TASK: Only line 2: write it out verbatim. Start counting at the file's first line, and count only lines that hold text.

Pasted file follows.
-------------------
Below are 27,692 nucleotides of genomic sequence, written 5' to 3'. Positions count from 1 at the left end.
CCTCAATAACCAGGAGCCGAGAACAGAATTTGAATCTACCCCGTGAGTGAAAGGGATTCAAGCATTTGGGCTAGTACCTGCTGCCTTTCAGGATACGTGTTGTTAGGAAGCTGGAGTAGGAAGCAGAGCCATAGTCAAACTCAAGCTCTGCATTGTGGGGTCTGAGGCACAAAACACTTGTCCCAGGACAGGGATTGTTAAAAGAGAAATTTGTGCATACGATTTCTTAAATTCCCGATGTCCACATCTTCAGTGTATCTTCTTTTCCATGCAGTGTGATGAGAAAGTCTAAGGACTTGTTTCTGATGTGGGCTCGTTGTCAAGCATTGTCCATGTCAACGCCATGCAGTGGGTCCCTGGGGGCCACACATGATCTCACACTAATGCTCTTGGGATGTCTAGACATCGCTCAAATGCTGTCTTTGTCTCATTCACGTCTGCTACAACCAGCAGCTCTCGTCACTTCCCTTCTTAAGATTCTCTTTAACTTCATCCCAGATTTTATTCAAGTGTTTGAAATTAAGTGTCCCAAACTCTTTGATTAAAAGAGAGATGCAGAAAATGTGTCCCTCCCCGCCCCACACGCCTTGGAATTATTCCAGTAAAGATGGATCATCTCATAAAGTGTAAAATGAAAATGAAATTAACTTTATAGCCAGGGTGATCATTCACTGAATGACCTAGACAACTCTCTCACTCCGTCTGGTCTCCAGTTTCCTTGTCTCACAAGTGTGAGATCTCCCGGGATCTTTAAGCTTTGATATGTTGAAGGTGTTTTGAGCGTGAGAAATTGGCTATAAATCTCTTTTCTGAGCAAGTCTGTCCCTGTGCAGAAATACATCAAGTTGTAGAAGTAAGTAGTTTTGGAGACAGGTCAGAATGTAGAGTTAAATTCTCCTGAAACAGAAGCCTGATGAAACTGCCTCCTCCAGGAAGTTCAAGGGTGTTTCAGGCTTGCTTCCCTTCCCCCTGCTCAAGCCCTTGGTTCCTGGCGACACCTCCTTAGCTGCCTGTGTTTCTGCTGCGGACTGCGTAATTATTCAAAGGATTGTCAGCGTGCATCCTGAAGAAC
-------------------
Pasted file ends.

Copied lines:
CCTCAATAACCAGGAGCCGAGAACAGAATTTGAATCTACCCCGTGAGTGAAAGGGATTCAAGCATTTGGGCTAGTACCTGCTGCCTTTCAGGATACGTGTTGTTAGGAAGCTGGAGTAGGAAGCAGAGCCATAGTCAAACTCAAGCTCTGCATTGTGGGGTCTGAGGCACAAAACACTTGTCCCAGGACAGGGATTGTTAAAAGAGAAATTTGTGCATACGATTTCTTAAATTCCCGATGTCCACATCTTCAGTGTATCTTCTTTTCCATGCAGTGTGATGAGAAAGTCTAAGGACTTGTTTCTGATGTGGGCTCGTTGTCAAGCATTGTCCATGTCAACGCCATGCAGTGGGTCCCTGGGGGCCACACATGATCTCACACTAATGCTCTTGGGATGTCTAGACATCGCTCAAATGCTGTCTTTGTCTCATTCACGTCTGCTACAACCAGCAGCTCTCGTCACTTCCCTTCTTAAGATTCTCTTTAACTTCATCCCAGATTTTATTCAAGTGTTTGAAATTAAGTGTCCCAAACTCTTTGATTAAAAGAGAGATGCAGAAAATGTGTCCCTCCCCGCCCCACACGCCTTGGAATTATTCCAGTAAAGATGGATCATCTCATAAAGTGTAAAATGAAAATGAAATTAACTTTATAGCCAGGGTGATCATTCACTGAATGACCTAGACAACTCTCTCACTCCGTCTGGTCTCCAGTTTCCTTGTCTCACAAGTGTGAGATCTCCCGGGATCTTTAAGCTTTGATATGTTGAAGGTGTTTTGAGCGTGAGAAATTGGCTATAAATCTCTTTTCTGAGCAAGTCTGTCCCTGTGCAGAAATACATCAAGTTGTAGAAGTAAGTAGTTTTGGAGACAGGTCAGAATGTAGAGTTAAATTCTCCTGAAACAGAAGCCTGATGAAACTGCCTCCTCCAGGAAGTTCAAGGGTGTTTCAGGCTTGCTTCCCTTCCCCCTGCTCAAGCCCTTGGTTCCTGGCGACACCTCCTTAGCTGCCTGTGTTTCTGCTGCGGACTGCGTAATTATTCAAAGGATTGTCAGCGTGCATCCTGAAGAAC